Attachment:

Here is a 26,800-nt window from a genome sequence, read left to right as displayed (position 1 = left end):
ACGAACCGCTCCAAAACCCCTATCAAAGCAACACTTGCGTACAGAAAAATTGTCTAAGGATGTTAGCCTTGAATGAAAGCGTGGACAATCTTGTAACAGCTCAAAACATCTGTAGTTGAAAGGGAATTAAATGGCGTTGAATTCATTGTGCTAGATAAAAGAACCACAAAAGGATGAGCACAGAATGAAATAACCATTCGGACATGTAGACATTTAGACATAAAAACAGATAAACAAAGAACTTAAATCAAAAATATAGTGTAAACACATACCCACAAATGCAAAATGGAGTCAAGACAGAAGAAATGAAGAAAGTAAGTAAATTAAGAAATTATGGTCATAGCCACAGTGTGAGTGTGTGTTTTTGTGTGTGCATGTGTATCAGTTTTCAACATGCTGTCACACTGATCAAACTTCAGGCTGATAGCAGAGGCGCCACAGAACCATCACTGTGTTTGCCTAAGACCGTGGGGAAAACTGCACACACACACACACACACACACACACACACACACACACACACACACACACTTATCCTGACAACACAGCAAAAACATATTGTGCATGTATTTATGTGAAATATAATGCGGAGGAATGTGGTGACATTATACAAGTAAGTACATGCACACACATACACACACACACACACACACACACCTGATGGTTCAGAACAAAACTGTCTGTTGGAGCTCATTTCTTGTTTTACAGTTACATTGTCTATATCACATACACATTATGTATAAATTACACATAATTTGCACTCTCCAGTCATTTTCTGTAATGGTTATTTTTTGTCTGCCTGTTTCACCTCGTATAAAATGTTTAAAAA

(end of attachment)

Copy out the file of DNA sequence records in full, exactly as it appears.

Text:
Here is a 26,800-nt window from a genome sequence, read left to right as displayed (position 1 = left end):
ACGAACCGCTCCAAAACCCCTATCAAAGCAACACTTGCGTACAGAAAAATTGTCTAAGGATGTTAGCCTTGAATGAAAGCGTGGACAATCTTGTAACAGCTCAAAACATCTGTAGTTGAAAGGGAATTAAATGGCGTTGAATTCATTGTGCTAGATAAAAGAACCACAAAAGGATGAGCACAGAATGAAATAACCATTCGGACATGTAGACATTTAGACATAAAAACAGATAAACAAAGAACTTAAATCAAAAATATAGTGTAAACACATACCCACAAATGCAAAATGGAGTCAAGACAGAAGAAATGAAGAAAGTAAGTAAATTAAGAAATTATGGTCATAGCCACAGTGTGAGTGTGTGTTTTTGTGTGTGCATGTGTATCAGTTTTCAACATGCTGTCACACTGATCAAACTTCAGGCTGATAGCAGAGGCGCCACAGAACCATCACTGTGTTTGCCTAAGACCGTGGGGAAAACTGCACACACACACACACACACACACACACACACACACACACACACACACACACTTATCCTGACAACACAGCAAAAACATATTGTGCATGTATTTATGTGAAATATAATGCGGAGGAATGTGGTGACATTATACAAGTAAGTACATGCACACACATACACACACACACACACACACACACCTGATGGTTCAGAACAAAACTGTCTGTTGGAGCTCATTTCTTGTTTTACAGTTACATTGTCTATATCACATACACATTATGTATAAATTACACATAATTTGCACTCTCCAGTCATTTTCTGTAATGGTTATTTTTTGTCTGCCTGTTTCACCTCGTATAAAATGTTTAAAAA